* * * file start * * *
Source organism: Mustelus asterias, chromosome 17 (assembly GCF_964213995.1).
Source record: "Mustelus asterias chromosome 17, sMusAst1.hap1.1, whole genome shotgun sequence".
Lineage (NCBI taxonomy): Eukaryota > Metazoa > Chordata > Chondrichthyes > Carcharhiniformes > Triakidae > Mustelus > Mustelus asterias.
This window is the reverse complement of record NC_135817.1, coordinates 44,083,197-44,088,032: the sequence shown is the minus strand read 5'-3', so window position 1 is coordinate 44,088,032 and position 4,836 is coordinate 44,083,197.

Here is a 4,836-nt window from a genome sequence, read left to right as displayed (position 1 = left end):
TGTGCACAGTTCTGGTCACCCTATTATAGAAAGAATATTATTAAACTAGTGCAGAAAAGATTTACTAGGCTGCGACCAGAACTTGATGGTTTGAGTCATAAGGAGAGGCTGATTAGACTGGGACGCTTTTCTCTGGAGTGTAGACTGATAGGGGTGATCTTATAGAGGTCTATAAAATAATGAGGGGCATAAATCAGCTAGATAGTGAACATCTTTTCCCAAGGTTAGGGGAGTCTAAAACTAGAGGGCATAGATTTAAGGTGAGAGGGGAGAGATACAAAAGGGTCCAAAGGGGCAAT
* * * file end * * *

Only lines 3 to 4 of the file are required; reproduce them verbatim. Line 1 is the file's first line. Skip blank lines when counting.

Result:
Lineage (NCBI taxonomy): Eukaryota > Metazoa > Chordata > Chondrichthyes > Carcharhiniformes > Triakidae > Mustelus > Mustelus asterias.
This window is the reverse complement of record NC_135817.1, coordinates 44,083,197-44,088,032: the sequence shown is the minus strand read 5'-3', so window position 1 is coordinate 44,088,032 and position 4,836 is coordinate 44,083,197.